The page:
Executive assistants are the ultimate multitaskers and instead of relying on half a dozen apps to make their jobs easier, startup Cabinet is pulling all of that together into one software package designed for the 10 million-person administrative professional market.
The company, with bases in both Denver and New York, is developing software to aid with daily productivity; for example, a scheduling tool that sits on top of existing company calendars like Outlook and GCal and a peer-to-peer community for EAs to share knowledge.
Cabinet was founded by CEO Julia Leibowitz and CTO Evan Kesten in 2018. Leibowitz, herself, started her career as an executive assistant, which she told TechCrunch was “an incredible place to start” because she was able to gain an inside look at how her organization functioned, especially at the top.
However, as her job grew, so did her responsibilities. And it wasn’t just owning the calendar and making travel arrangements for executives, which Leibowitz says most people think of when they think of EAs. Instead, that is a small part of the job that also includes event coordination, office catering, human resources and even marketing.
“You wear a lot of hats, especially if you are capable,” she added.
While in graduate school, she discovered that many tools and software were created for nearly everyone else in the organization to drive productivity, from engineering, sales and marketing to human resources, but she felt EAs were an overlooked market.
In 2018, she met Kesten while attending Cornell Tech. He was in engineering, and Leibowitz was getting her MBA. She brought him to an administrative professional conference, and not only was Kesten one of only two men, there were no software vendors of any kind, Leibowitz recalled. It was that starting point that then became Cabinet.
The company’s software is not just one feature, but brings a lot of capabilities into one package to drive workflow. Some EAs may have to schedule for more than one executive, and could be doing that more than 50 times per day. While some scheduling software is more suitable for individual executives, Cabinet provides ease in offering the option to either send a booking link or handpick from a variety of times that are automatically aggregated based on the executive’s calendar. It can even generate an email that lists the times available in plain text.
The software also goes beyond scheduling to improve efficiencies in travel management, office management and inbox management. Cabinet is a subscription-based model that charges users a fee of $29 per month if paying annually, or $36 per month.
“It’s a charge that EAs can easily purchase on their company credit card,” Leibowitz said. “That’s one of the ways that differentiates them — EAs are powerful customers because they typically have access to cards and are used to spending money on behalf of their teams.”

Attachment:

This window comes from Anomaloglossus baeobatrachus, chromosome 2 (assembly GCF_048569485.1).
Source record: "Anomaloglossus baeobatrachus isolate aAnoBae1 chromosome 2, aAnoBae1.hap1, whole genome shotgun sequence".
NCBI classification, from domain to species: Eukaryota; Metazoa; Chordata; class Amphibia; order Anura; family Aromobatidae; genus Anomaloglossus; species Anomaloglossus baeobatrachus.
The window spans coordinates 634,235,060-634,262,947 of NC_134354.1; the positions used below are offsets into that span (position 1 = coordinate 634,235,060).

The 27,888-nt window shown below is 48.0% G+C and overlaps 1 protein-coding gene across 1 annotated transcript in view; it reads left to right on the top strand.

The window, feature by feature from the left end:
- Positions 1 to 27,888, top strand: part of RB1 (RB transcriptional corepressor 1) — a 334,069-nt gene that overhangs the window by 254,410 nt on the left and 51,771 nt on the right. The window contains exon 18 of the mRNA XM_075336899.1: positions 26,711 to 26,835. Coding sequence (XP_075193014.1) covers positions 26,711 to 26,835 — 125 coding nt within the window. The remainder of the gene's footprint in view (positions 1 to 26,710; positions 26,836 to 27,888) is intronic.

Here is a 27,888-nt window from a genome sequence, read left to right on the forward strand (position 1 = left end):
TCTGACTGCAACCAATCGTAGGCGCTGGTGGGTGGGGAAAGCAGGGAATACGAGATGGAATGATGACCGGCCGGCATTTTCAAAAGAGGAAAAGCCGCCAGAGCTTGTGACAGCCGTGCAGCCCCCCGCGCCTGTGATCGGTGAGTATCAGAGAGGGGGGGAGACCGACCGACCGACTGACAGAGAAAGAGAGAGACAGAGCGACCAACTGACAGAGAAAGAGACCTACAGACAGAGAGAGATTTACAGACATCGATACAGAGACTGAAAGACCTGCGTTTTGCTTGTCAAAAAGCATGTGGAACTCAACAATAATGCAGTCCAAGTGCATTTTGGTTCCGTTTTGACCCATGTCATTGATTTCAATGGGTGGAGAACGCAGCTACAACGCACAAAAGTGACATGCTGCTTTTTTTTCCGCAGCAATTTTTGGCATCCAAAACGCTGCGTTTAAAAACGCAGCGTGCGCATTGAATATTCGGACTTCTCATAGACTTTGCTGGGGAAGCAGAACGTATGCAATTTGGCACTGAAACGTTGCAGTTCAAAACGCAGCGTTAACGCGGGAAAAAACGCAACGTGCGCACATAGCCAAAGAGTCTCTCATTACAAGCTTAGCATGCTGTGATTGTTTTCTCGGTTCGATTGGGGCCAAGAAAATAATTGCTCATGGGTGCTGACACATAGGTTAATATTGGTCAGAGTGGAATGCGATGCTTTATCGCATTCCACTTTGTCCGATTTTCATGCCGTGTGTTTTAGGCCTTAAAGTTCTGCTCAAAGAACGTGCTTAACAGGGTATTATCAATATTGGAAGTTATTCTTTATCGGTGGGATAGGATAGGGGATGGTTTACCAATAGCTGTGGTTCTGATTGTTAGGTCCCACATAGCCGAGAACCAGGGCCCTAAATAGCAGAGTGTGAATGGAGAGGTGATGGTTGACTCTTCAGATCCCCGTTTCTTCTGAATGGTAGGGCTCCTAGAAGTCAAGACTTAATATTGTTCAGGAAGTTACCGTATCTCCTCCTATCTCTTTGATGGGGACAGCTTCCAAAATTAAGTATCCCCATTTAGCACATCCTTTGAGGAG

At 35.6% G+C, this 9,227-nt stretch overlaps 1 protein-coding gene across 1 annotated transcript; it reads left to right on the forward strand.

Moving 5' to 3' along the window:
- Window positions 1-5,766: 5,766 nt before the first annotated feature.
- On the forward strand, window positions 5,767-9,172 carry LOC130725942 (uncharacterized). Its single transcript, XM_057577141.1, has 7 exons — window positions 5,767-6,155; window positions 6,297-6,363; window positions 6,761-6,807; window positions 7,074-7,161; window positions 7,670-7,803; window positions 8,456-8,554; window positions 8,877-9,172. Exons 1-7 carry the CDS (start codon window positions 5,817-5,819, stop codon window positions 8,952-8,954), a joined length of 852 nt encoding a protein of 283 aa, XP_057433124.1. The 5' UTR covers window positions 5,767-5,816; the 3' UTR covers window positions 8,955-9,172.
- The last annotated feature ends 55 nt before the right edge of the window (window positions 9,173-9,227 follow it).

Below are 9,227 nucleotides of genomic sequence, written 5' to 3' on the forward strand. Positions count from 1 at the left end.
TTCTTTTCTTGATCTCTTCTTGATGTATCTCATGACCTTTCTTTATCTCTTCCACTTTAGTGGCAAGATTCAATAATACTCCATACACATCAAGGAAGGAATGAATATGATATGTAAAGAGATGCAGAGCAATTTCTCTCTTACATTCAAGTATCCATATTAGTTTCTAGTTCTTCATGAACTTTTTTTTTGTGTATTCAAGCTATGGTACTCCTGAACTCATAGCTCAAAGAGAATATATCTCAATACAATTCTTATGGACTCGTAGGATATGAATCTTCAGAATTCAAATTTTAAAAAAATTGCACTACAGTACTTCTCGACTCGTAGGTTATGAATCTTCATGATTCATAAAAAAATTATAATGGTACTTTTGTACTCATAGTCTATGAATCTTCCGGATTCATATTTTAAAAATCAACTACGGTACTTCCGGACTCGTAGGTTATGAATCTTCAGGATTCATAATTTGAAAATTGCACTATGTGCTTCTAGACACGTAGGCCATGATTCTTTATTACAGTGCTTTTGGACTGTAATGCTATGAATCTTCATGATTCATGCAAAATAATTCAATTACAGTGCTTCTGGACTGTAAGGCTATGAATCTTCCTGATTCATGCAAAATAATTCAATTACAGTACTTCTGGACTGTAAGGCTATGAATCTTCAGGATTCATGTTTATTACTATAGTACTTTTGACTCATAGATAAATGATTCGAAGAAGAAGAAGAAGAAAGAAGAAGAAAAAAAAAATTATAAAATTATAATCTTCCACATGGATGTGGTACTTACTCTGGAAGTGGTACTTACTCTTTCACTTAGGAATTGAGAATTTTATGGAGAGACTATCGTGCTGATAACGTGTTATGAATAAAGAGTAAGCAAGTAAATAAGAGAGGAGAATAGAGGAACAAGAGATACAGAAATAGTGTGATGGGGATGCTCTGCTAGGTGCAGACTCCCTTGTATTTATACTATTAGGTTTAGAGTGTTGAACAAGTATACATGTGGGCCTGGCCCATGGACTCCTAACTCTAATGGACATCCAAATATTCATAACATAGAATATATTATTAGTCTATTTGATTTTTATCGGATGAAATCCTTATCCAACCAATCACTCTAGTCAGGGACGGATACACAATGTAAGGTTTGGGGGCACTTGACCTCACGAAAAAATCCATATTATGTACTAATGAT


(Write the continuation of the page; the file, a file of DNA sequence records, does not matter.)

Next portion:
To get the software in front of more executive assistants, Cabinet closed on $2.6 million in funding, led by Harlem Capital with participation from Good Friends Capital and existing investor Parade Ventures. The investment also includes money from a pre-seed round in July 2020 from Parade, Techstars, Heroic Ventures, The Fund and angel investors.
“One of our former interns and now senior associates, Nicole DeTommaso, sourced Cabinet at a late 2020 Techstars demo day,” Henri Pierre-Jacques, managing partner of Harlem Capital, said via email. “It was a little early for us, but we kept in touch with Julia even through her pregnancy earlier this year. Seeing the product development and customer growth over the past few months was very impressive, especially for a small team and new mother. Julia embodies the type of founder we look for and we are grateful that she and Evan chose to partner with us.”
In the last six months, Cabinet has grown 30% month over month. It has also amassed over 4,000 administration professionals in its community, where they can exchange insider knowledge on topics like the best non-glitchy conferencing software.
The company also plans to invest the new funding in technology development. Cabinet works closely with its customers who often give feedback on new features, and the investment will enable the company to quickly iterate to drive efficiency in new feature launches.
In addition, the company is looking to hire marketing and engineering positions in its Denver and New York offices. Cabinet has three employees currently, and Leibowitz expects to be at eight in the next six months.